The exodus of consumer spending from Hong Kong to Shenzhen has dealt a severe blow to the city’s already struggling retail and hospitality sectors. Many local businesses, unable to compete with the lower prices and superior offerings across the border, have been forced to shutter their doors, leaving once-vibrant shopping districts and high streets dotted with vacant storefronts and “for rent” signs. This hollowing out of Hong Kong’s retail landscape has not only exacerbated the city’s economic woes but also contributed to a growing sense of malaise and disillusionment among its residents.

The Hong Kong government has attempted to address the housing crisis through ambitious initiatives such as the Lantau Tomorrow Vision project, which aims to create 1,700 hectares of artificial land to supply up to 400,000 homes, and the Northern Metropolis plan, which is expected to generate more than 900,000 new housing units over the next two decades. However, these projects have been met with scepticism and criticism, with many residents questioning their feasibility, environmental impact, and ability to truly alleviate the city’s deep-seated housing affordability issues.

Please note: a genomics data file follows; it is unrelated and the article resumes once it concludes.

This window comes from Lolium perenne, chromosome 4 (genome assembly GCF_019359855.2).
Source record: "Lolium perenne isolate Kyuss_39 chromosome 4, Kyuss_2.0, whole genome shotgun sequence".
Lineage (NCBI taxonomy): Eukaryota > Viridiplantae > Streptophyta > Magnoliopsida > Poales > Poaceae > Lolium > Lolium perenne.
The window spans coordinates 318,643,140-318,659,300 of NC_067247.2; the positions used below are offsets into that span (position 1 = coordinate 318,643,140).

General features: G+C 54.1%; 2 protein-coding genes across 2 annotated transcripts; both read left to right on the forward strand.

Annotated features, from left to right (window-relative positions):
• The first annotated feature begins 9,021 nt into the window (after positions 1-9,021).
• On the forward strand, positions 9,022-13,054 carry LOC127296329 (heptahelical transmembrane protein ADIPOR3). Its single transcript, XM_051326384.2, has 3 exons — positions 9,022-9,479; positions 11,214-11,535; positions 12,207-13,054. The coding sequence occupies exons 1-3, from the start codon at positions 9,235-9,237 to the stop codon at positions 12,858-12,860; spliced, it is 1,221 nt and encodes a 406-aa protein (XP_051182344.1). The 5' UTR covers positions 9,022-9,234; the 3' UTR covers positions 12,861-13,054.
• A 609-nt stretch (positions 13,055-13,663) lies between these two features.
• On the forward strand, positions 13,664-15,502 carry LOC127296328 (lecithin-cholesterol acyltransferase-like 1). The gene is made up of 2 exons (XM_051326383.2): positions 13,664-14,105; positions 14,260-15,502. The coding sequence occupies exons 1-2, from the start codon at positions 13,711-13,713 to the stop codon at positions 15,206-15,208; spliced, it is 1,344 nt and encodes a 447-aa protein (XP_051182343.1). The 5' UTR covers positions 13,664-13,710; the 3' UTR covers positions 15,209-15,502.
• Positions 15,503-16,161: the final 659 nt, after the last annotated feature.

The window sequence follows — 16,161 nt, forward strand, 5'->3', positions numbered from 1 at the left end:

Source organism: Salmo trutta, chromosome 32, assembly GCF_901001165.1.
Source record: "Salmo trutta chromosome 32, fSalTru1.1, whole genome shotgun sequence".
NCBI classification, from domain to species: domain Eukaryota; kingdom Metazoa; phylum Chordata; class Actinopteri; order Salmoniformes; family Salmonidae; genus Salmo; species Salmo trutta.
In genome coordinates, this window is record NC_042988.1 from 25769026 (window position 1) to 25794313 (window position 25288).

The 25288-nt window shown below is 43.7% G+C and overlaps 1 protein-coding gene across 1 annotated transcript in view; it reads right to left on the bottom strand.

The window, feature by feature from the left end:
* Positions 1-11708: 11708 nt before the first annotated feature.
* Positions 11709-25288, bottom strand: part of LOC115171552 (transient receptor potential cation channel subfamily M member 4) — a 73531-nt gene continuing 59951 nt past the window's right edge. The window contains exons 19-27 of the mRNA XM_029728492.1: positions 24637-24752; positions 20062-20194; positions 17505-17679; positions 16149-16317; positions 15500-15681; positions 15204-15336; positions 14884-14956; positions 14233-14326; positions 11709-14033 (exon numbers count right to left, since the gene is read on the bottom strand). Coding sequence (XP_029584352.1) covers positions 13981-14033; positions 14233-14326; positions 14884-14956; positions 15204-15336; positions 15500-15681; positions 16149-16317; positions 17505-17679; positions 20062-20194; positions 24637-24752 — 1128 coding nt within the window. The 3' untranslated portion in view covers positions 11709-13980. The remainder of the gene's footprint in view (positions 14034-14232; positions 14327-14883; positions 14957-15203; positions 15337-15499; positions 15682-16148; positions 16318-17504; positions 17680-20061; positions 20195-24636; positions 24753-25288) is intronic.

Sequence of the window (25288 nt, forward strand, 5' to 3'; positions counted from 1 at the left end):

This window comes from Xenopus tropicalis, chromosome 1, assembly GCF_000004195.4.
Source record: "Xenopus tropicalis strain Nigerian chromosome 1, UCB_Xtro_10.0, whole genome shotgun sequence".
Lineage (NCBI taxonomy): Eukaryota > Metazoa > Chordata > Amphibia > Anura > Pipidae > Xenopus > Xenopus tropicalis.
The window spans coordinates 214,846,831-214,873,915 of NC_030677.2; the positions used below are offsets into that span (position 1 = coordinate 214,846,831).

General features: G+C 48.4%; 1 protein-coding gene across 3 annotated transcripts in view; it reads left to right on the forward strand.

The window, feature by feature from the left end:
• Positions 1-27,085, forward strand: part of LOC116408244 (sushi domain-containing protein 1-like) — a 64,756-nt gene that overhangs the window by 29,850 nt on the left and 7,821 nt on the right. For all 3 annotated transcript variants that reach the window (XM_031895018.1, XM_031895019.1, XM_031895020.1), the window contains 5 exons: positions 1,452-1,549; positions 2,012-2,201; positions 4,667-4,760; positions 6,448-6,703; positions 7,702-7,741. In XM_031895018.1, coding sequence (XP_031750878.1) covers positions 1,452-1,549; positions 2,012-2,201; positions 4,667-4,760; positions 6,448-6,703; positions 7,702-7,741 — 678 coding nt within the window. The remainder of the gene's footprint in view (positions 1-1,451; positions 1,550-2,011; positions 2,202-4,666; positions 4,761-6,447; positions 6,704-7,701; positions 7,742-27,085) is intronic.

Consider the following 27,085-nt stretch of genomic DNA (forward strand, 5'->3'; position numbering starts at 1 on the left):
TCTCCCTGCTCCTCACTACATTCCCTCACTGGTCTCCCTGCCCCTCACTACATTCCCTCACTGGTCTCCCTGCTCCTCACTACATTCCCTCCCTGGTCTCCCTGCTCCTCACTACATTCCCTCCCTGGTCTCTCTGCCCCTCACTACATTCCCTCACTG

Moreover, the government’s efforts to stimulate the local economy and boost consumer spending have largely fallen flat, with initiatives such as the “Chubby Hearts” event, intended to facilitate tourist snapshots, being dismissed as lacklustre and ineffective. The city’s attempts to attract international star power, such as the much-hyped appearance of football superstar Lionel Messi in a friendly match, have also backfired, with the controversy surrounding Messi’s no-show further damaging Hong Kong’s reputation and fueling anger among disappointed fans.

As Hong Kong grapples with the multitude of economic challenges that have left its residents feeling increasingly unhappy and disillusioned, it is clear that bold and innovative solutions are needed to address the city’s deep-seated issues. The government must prioritise policies that not only alleviate the housing crisis but also promote a more equitable distribution of wealth, foster the growth of local businesses, and create meaningful opportunities for its residents to thrive.

Simultaneously, Hong Kong must work to rebuild its reputation as a vibrant, dynamic, and attractive destination for tourists, businesses, and talent from around the world. This will require a concerted effort to showcase the city’s unique cultural heritage, culinary delights, and natural beauty, while also addressing the underlying social and political tensions that have contributed to the current climate of discontent.

Ultimately, the path to greater happiness and prosperity for Hong Kongers lies in a comprehensive, multi-faceted approach that tackles the city’s economic woes head-on, while also fostering a greater sense of community, belonging, and opportunity for all. Only by working together to build a more inclusive, equitable, and resilient Hong Kong can the city hope to overcome the challenges it faces and restore the sense of optimism and vitality that has long been its hallmark.